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Index of tables

  1. Private client: trusts and probate - Leading sets
  2. Leading Silks
  3. 2018 Silks
  4. 2019 Silks
  5. Leading Juniors

Leading Silks

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2018 Silks

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2019 Silks

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    • Tom Dumont - RADCLIFFE CHAMBERS β€˜ His strategic thinking is second to none and his commitment to achieve the best possible outcome for the client is unrivalled. ’
    • Constance McDonnell QC - Serle Court β€˜ Is one of the most intelligent barristers at the Chancery Bar and identifies key points of law and factual issues which would be missed by other counsel. ’

Leading Juniors

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5 Stone Buildings is an β€˜outstanding chambers for contentious probate and trusts' thanks to it having 'aΒ broad range of barristers who have varying levels of call.’ One client said: 'All of the barristers we have dealt with have been knowledgeable, efficient, approachable, and good advocates.’ In one recent case of note,Β Henry Legge QC acted for the trustees in a contested removal of the trustees of a series of very large settlements.

Serle Court is a β€˜highly-rated’ set in the trusts and probate arena with members acting in the largest, high-profile, and most complex disputes, both onshore and offshore, as well as inΒ smaller-scale litigation which often gives rise to the most interesting and novel of issues. Recent examples include Elizabeth Jones QCΒ acting in the high-profile fraud case ofΒ  Kea v Watson. The judgment was obtained in July 2018 and the matter has now moved to enforcement. Elsewhere,Β Frank Hinks QCΒ has been advising on proceedings in relation to the construction and effect of the will of a wealthy woman in Asia.

The 'impressive' Wilberforce ChambersΒ is a β€˜strong set for Chancery advice’ with its β€˜top-notch lawyers' who have 'a lot of offshore experience'. Members are instructed by many of the UK's major private wealth firms, as well as those internationally, to act inΒ some of the leading trust cases. In one example,Β Brian Green QC led in Safeway v Newton on a successful reference to the Court of Justice of the European Union. The fundamental issue at stake was the interaction between domestic law and EU law on trustees powers. In another significant instruction heard before the Court of Appeal,Β Robert Ham QCΒ  successfully acted for the second defendant in a case whereby a registered charity sought approval to make a grant of $360m to a new charity that had been established by one of its trustees.

XXIV OLD BUILDINGS is a β€˜high-quality set of chambers’ with an established reputation in the areas of trusts, private client, and probate work, as well as Chancery and offshore disputes. In a recent instruction of note,Β Alan Steinfeld QCΒ advised the trustees of a Cayman trust about potential claims against a third party and in relation to obtaining Beddoe relief from the Cayman Court.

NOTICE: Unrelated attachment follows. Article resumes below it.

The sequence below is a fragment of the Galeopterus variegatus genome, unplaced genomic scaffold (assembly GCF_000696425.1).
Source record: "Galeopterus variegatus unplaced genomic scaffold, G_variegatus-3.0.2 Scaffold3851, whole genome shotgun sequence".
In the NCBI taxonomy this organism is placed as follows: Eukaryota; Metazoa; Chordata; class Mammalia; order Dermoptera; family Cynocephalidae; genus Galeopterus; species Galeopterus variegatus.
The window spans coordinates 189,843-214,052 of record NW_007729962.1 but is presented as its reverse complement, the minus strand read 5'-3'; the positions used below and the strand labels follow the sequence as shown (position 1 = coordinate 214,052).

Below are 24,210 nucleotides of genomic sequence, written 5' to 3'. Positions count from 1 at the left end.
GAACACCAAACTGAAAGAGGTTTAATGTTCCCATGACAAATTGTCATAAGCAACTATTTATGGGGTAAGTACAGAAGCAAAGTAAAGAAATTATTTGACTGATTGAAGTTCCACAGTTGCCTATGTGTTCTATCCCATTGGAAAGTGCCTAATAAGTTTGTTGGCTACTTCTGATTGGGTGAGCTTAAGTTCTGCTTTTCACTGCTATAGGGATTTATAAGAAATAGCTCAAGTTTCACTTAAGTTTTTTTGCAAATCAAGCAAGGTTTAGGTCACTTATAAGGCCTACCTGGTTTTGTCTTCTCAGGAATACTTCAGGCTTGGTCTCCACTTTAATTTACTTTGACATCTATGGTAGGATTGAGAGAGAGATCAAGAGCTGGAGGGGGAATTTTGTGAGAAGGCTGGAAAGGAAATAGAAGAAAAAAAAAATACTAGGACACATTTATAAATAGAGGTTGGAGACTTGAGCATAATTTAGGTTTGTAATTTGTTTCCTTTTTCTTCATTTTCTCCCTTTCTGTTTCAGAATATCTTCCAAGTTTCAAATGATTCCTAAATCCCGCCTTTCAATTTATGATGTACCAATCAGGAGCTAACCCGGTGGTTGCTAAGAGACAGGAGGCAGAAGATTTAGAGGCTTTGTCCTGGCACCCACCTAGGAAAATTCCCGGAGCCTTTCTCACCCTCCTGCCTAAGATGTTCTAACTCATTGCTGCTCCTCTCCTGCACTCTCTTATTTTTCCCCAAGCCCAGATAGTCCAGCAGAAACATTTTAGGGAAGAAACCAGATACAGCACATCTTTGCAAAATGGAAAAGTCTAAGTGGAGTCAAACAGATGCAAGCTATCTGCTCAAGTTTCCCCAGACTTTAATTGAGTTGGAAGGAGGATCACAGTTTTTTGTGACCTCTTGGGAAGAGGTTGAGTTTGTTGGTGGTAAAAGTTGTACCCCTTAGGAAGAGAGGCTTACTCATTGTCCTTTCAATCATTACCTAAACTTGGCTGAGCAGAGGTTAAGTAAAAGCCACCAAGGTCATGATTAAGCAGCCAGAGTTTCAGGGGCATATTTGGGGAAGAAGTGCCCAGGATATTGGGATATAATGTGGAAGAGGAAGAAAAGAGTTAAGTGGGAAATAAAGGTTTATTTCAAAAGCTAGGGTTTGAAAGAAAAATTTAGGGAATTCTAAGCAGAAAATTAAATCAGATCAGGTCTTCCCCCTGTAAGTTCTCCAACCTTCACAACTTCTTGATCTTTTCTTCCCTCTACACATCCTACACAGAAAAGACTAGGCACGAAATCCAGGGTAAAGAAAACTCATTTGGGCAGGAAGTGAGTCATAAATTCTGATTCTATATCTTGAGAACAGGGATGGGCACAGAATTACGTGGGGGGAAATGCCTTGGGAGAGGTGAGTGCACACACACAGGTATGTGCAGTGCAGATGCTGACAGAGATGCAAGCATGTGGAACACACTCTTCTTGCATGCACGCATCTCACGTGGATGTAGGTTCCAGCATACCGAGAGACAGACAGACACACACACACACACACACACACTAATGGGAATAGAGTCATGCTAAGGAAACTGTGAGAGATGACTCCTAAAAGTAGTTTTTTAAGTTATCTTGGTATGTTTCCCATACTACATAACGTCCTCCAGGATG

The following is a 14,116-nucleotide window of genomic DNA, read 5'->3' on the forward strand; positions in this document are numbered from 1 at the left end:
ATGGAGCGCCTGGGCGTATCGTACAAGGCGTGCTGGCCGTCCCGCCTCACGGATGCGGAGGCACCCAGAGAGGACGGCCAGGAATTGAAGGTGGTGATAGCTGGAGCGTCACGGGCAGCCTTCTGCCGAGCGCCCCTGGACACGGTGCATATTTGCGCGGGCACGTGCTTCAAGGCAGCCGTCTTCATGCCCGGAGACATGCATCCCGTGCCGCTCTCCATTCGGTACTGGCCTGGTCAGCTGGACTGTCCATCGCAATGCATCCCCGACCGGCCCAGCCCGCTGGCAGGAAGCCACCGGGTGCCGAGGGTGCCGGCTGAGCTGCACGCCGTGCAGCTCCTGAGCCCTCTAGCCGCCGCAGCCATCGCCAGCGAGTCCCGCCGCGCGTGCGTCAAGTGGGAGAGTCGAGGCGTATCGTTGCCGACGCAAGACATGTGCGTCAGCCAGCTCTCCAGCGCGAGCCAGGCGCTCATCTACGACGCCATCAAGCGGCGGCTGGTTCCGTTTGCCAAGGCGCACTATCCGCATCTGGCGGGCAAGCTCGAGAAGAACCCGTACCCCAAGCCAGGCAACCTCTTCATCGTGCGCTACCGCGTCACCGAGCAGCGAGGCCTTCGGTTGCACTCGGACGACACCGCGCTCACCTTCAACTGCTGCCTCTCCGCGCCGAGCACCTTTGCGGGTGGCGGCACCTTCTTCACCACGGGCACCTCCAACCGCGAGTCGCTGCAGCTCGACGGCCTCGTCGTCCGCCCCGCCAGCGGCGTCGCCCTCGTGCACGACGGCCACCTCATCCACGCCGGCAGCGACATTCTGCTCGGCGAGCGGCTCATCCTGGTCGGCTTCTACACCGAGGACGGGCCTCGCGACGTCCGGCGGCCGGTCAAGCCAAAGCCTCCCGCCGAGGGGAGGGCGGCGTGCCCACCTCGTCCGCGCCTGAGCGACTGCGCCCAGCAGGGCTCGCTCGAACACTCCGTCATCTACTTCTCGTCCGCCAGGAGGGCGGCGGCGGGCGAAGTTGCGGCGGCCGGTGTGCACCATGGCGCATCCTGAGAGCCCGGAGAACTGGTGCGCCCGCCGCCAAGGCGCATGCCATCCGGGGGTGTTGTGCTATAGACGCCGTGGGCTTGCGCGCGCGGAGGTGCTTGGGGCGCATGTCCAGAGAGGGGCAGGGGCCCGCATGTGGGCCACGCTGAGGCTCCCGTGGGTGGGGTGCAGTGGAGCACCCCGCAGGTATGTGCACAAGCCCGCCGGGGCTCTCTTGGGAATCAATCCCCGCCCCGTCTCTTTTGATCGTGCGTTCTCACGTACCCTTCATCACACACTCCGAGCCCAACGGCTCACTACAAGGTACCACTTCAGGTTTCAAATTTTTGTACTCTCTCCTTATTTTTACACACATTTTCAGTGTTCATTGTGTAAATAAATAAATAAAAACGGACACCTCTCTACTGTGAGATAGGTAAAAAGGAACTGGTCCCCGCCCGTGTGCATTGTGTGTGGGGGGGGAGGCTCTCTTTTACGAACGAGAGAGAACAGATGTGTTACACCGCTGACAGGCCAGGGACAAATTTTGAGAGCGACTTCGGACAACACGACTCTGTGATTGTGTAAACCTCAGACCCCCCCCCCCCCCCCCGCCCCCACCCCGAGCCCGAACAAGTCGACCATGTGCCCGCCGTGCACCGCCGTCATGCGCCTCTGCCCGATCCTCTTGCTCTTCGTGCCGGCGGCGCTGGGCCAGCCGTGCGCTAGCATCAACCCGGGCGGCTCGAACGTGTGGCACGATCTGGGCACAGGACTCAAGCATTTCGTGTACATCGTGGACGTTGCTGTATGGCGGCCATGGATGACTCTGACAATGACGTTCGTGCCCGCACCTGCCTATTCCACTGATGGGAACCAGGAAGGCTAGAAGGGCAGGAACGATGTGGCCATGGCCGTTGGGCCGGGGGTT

New Square Chambers has an β€˜excellent reputation for private client, trusts, and probate work.’ This 'excellent Chancery set' is praised by clients for having β€˜skilled people who do not charge the earth and who are responsive and available’, and is routinely instructed on the full range of traditional Chancery work and is particularly strong on trusts litigation. As an example,Β Nicholas Le Poidevin QC led the advice to the trustees in a case where the court had to consider if it could order the removal of a trust company's directors.

A 'leading set in contentious trusts and probate work, with great expertise at all levels', the 'excellent'Β RADCLIFFE CHAMBERSΒ isΒ praised by clients for 'always having very good quality and bright counsel available when needed, even at short notice' who areΒ 'friendly, approachable and form a real team with instructing solicitors.'Β Members work across the full range of traditional Chancery matters from Court of Protection issues through to tax, trusts and probate matters. In recent news, chambers added Charles Holbech to its ranks from New Square Chambers.

Ten Old Square β€˜excels from top to bottom.’ The chambers is β€˜the go-to place for trustee applications involving rectification, variation of trusts and other administrative court proceedings.’ In Investec Trust (Guernsey) v Glenalla Simon Taube QC successfully persuaded the Privy Council to hold that the trustee was not personally liable for losses. This was as a result of the terms of Jersey trust law and the adoption of a new rule of private international law that affected trusts. Overall it is an β€˜excellent set of chambers.’

Members of Maitland ChambersΒ  are involved in some of the most complicated and high-value disputes, including all aspects of trusts and other fiduciary relationships, as well as wills, probate,Β and estate matters. In one example,Β Christopher Pymont QC acted in a complex claim for a breach of trust by a beneficiary of a private family trust.

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